Pete, the lead guitarist for York-born rock band Hello Operator, has one foot up on the MDF table we’re gathered around and is air-wailing to Guns ‘n’ Roses. He appeals jovially to the surrounding tables to join in. It’s 11pm on a Thursday night in Hackney’s Wetherspoon’s and the joint is pretty busy, yet no one is paying Pete any attention.
What the groups of drinkers sitting around us don’t realise is that the people they’re carefully ignoring are a band set to be a Pretty Big Deal. Maybe they’re misled by the salt of the earth Yorkshire accents and down to earth demeanour of these four lads.
Or maybe, to be fair, they’re avoiding making eye contact with what is clearly a pretty drunk group of people. Because Hello Operator, their friends and their girlfriends really are quite smashed. In the forty-five minute recording we have, at least a third is taken up by Max (vocals) and Pete’s lavish Cockney and Scouse imitations. Another third is banter. Which is a problem when it comes to deciphering what is and isn’t true…
“Destruction got us together” Max assures me: “I had a girlfriend and Pete tried getting with her so we had a fight on the back field.”
“He went home with a broken nose” deadpans Pete.
For all their taking the piss, Hello Operator are totally incapable of insincerity when it comes to the nitty gritty: the music. When we express our love of their sound (and it really is love – their set in the unassuming basement of the Sebright Arms is one of the best we see all year) the band are charmingly humbled.
“We had a fight on the back field.”
“Let’s not try and blow away from compliments” Pete intones, fixing us with a serious stare, “we love what we do and it means a lot to us for people like you to say you appreciate it. We’re not in this [industry] to go out and have people say we’re great. We’re in it because it’s music that we love to play. It’s very honest is what the music is…and if people say they enjoy it then that’s a massive buzz for us.”
Such modesty from a band who have had a BBC Radio 1 track of the week, played Leeds/Reading Festival and landed a recording deal with Sony ATV. And with visceral screamers of tunes like Vex Money and Operator Hour joining their incredibly popular debut Stephanie, it’s difficult to imagine a world in which people don’t enjoy their music.
This is rock ‘n’ roll in its purest form: lyrics, riffs and licks that evoke sex, drugs and screaming motorcycles in a cathartic crescendo all brought together by the gravelly yowl of frontman Max.
Their gig is in-keeping with this bespoke brand of testosterone. Glasses lie smashed among the cables at the foot of the stage as those in the front row steady themselves against the surge of the crowd with baseball boots planted on speakers.
But back to the banter…
Max and Pete – who share story-telling duties to a degree of almost rehearsed unity – are telling us about an awkward moment they shared with Ethan, the drummer for Welsh trio Tibet.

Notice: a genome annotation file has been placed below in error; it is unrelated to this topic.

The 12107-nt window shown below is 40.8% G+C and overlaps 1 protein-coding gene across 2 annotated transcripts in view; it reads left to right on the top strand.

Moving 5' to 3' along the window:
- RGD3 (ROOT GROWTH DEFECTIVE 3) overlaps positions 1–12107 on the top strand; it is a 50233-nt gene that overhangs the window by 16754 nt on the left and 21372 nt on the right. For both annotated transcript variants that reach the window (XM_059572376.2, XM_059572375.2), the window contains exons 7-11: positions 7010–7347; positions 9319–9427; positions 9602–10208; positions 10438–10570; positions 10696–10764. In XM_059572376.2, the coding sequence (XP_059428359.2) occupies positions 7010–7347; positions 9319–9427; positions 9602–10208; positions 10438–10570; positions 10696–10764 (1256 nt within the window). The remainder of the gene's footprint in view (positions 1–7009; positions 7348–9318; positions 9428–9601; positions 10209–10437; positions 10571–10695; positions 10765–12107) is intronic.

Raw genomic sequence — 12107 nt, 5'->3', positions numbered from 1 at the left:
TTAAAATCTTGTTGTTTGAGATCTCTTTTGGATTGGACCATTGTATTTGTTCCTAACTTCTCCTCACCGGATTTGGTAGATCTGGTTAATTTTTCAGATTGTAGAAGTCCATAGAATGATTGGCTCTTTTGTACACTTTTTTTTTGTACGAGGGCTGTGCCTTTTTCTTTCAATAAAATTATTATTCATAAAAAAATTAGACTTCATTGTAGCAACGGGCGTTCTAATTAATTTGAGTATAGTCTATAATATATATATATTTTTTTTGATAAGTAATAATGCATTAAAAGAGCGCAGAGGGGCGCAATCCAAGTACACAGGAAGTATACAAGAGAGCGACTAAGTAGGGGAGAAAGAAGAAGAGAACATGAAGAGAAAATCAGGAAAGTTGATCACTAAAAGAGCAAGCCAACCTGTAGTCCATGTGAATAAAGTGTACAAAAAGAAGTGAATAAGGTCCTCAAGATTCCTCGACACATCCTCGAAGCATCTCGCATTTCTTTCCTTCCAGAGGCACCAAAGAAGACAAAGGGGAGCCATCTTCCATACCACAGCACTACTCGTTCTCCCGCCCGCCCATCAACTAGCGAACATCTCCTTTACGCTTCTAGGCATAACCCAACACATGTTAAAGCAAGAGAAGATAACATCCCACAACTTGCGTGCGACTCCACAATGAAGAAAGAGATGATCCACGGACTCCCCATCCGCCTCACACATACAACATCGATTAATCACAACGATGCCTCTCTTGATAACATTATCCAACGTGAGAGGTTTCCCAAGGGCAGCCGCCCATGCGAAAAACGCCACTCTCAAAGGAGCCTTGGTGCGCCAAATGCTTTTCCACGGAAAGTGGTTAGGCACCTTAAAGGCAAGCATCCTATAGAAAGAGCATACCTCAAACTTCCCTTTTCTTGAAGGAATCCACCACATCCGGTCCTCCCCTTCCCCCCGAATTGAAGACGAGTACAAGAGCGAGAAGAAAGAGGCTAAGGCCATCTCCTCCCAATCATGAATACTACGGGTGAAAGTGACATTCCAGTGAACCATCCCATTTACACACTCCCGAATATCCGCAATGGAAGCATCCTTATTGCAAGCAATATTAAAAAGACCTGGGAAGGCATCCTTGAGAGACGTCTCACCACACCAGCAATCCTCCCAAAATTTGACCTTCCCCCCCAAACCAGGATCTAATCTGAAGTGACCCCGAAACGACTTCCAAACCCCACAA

After asking if he could borrow their drum things at a gig they both play in October, Ethan reportedly makes a tremendous faux pas: “he was like ‘you know what I hate? I hate Northerners’” Max smirks.
If true, then suffice to say: poor Ethan is quite accent-deaf.
“We lent him the drums but we told him it’s about time he walked off before he got himself hurt” grins Pete.
Proud Northerners though they are, Hello Operator are keen to avoid a narrow world view. “We could play the best gig in York and think ‘Jesus Christ, that was amazing’, but then you just go home and get an Ovaltine…”
“But then you just go home and get an Ovaltine…”
Pete picks up on this amusing image provided by Max (it’s hard to imagine the wild-haired frontman cradling anything but a whiskey): “everyone prides themselves on how well they can do in York…but then you go anywhere else and realise: York is a miniscule place. You have to look at the bigger picture.”
London, for one, are delighted by Hello Operator’s drive to transcend the confines of their hometown. The Sebright Arms gig is an extraordinary show of talent, and culminates in a mad stage invasion led by an army of the band’s Yorkshire friends.
What else does this ambition mean for the troupe of rockers?
“There’s a big plan going forward. 2017 is going to be a big year.” Pete is serious again, and if there’s one thing we can take seriously, it is Hello Operator’s ability to make records. First stop: EP Love is a Loan which barrels from tune to tune in a rush of floor-stomping riffs.
This, combined with the popularity of their live shows and upward trajectory of fans, testimony to the fact that they won’t go unnoticed in Wetherspoon’s for very much longer.
Watch this leather-clad space.
Shit Band Names
Pete: Stood in the Room Waiting is one name. A lot can happen in a night is another name. The Stool That Cannot Stand. The Jolly Rodgers: “we do pirate rock.”
Eddy: Wet Lettuce.
Eddy: Chorizo, lemonade, pack of twenty.
By Jess Atkinson and Uchenna Aniedu, for a new initiative for young musicians set to launch in 2017.